The neoliberal model that reigns in the world has unleashed an unprecedented crisis, based on the excesses of extraction, production and consumption that exacerbate economic inequality and the overexploitation of resources and the force of work; for this reason, a social and ecological transformation promoted by a democratic and social state governed by the rule of law is necessary, according to Dr. Alfonso Iracheta Cenecorta, researcher and academic at the Colegio Mexiquense.
Participating in the welcoming ceremony for students of the Masters in Social Sciences, generation 2023-2025, of the Lerma Unit of the Autonomous Metropolitan University (UAM), he said that the viability of this transformation depends on social capacity and not only on the State, in the sense of recovering an effective democracy, in which public institutions are placed at the service of the general interest, with structures that respect the principles of solidarity and sustainability under long-range social and economic processes and not subordinated to the times of the administration in office.
In his lecture – based on an interdisciplinary investigation of more than four years, which he carried out together with some twenty researchers convened by the Friedrich Ebert Stiftung of Germany – he points out that in this way the plural, equitable and sustainable economy reveals a change in the pattern of consumption in the structures and in the distributive processes of wealth, promoting climate redress and the fair distribution of wealth.
In this way, social organisations, as well as other solidarity economies, are given play and more life, which makes the sustainability of the entire production chain from production, distribution, consumption and waste management indispensable.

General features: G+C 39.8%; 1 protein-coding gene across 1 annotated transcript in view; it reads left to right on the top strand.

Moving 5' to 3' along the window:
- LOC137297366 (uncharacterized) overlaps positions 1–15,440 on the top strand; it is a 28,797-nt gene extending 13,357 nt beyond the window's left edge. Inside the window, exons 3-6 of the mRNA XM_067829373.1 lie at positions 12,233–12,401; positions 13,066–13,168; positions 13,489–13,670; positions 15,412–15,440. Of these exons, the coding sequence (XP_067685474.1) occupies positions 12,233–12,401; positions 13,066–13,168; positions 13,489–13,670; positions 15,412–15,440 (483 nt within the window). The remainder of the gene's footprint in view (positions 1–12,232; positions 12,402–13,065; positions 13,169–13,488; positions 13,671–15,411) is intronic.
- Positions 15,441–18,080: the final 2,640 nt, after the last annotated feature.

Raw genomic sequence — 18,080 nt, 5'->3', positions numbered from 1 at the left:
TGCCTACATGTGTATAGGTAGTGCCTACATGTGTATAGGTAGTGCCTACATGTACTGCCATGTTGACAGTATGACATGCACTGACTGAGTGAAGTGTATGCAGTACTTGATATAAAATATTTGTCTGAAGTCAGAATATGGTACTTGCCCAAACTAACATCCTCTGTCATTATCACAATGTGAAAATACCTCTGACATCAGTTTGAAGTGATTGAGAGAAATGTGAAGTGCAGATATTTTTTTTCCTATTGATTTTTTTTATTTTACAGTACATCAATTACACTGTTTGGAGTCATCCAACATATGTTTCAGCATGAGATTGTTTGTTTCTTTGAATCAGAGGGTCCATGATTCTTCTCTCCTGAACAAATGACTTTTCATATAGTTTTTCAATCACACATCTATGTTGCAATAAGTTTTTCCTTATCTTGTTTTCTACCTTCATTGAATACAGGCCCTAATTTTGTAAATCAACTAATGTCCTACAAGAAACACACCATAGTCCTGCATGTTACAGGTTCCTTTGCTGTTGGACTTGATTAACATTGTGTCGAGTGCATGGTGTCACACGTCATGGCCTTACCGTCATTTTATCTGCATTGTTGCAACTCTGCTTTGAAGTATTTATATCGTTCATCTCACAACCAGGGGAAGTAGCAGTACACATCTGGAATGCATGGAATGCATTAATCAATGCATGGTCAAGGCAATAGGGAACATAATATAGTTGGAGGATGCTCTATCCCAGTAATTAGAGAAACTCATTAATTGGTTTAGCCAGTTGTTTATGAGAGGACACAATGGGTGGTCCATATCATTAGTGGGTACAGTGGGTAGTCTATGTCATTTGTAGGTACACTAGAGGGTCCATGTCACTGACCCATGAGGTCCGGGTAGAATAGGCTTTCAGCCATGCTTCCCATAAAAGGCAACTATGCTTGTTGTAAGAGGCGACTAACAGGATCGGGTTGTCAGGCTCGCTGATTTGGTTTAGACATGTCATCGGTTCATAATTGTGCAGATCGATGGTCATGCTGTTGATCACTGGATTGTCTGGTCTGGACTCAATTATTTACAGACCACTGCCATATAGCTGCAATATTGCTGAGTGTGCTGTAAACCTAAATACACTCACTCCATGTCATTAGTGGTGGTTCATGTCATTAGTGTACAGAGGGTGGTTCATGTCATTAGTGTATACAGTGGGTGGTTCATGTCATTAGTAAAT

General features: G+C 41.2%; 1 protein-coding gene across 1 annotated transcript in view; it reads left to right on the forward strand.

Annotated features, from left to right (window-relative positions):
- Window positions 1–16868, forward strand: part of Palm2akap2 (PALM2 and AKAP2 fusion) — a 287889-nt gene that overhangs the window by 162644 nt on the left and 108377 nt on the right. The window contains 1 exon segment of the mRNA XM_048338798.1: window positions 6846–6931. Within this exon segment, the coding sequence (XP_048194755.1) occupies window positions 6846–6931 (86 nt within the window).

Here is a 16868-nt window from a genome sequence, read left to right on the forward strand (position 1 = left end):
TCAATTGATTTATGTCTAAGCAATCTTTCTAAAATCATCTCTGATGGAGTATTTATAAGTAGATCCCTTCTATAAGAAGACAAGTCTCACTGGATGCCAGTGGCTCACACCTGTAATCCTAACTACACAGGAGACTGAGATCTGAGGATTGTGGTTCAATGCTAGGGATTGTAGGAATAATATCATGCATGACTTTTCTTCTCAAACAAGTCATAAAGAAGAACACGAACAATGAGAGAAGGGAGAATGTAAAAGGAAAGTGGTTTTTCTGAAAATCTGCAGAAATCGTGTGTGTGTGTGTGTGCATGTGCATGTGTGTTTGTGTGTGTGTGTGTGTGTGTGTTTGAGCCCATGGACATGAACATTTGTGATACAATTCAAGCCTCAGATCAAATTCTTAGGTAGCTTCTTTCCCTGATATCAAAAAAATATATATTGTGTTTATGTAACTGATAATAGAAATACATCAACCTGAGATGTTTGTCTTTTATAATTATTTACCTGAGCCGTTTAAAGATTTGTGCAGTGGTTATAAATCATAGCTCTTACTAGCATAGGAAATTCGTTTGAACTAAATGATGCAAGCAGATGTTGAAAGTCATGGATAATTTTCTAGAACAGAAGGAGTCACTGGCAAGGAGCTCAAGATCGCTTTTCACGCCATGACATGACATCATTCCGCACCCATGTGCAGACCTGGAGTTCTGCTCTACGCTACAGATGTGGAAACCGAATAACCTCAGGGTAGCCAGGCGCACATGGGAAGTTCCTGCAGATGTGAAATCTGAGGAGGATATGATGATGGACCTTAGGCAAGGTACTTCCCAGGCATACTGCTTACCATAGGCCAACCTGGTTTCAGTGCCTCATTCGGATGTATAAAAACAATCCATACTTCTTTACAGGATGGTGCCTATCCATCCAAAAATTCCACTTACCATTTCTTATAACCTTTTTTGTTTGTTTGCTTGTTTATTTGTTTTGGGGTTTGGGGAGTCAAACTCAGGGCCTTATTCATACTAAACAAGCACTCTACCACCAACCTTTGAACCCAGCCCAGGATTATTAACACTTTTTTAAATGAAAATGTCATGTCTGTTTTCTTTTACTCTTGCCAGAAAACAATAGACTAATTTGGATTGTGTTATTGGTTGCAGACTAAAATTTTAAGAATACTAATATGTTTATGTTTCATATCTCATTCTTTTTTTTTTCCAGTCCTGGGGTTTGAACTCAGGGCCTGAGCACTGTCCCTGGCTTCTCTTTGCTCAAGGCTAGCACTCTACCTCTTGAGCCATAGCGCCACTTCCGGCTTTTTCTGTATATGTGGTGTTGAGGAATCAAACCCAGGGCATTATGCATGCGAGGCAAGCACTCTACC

For this reason, changes in consumption patterns should also stop waste, as well as changing the entire packaging model, as in many cases the harmful product that is sold generates fewer problems than the packaging that contains it.
As for agroecology, its hyper-extractivist mode of production must be stopped, and the ecological role of agriculture and its interdependence with biodiversity must be recognised. In this respect, raising awareness of climate change, the energy crisis and the struggle for organic-natural food are key, as well as rejecting extensive monocultures and the use of pesticides and other agrochemicals.
The struggle for a decent wage is part of a matrix whose essence is redistribution and not only immediate welfare through economic stimuli – scholarships or support – but the real social policy is in employment and taxation for those who have the most. This proposed economic and social model avoids financial and commercial parasitism, reduces the consumption of fossil fuels, the disappearance of the economy of the superfluous and programmed obsolescence.
Iracheta Cenecorta affirmed that “the transformation has to be social and ecological at the same time, as humanity has modified natural environments, the course of rivers and even the use of soils and, in this sense, the social sciences must be integral and influential among themselves in order to recover the contributions of each one”, which is why it is not possible to think of these sciences separately from the territory and the environment in which social relations are constructed.
The Master’s in Social Sciences, which forms part of the Division of Social Sciences and Humanities (CSH), has an up-to-date, current and critical curriculum, which will be taught in the classroom and will last six terms.
This first generation of students 2023-2025 will follow the following lines of research: Theories and Practices of Art from Transdisciplinarity; Education, Digital Technologies and Socio-Cultural Transformations; Local and Regional Development; Society-Government Relations and Public Policy Analysis.
During the opening ceremony, Dr Gabriel Soto Cortés, rector of the Lerma campus, said that the opening of the postgraduate course is cause for celebration, as it is the result of a long process that involved meetings, agreements and debate, culminating in the selection process of this first generation of master’s students, which will continue until the graduation ceremony and subsequent opening of the PhD in Social Sciences, scheduled for the year 2025.
Dr. Raúl Hernández Mar, director of the CSH Division of this UAM campus, recalled the different stages through which this master’s degree has gone through, which first came to fruition after a long-term collective construction process.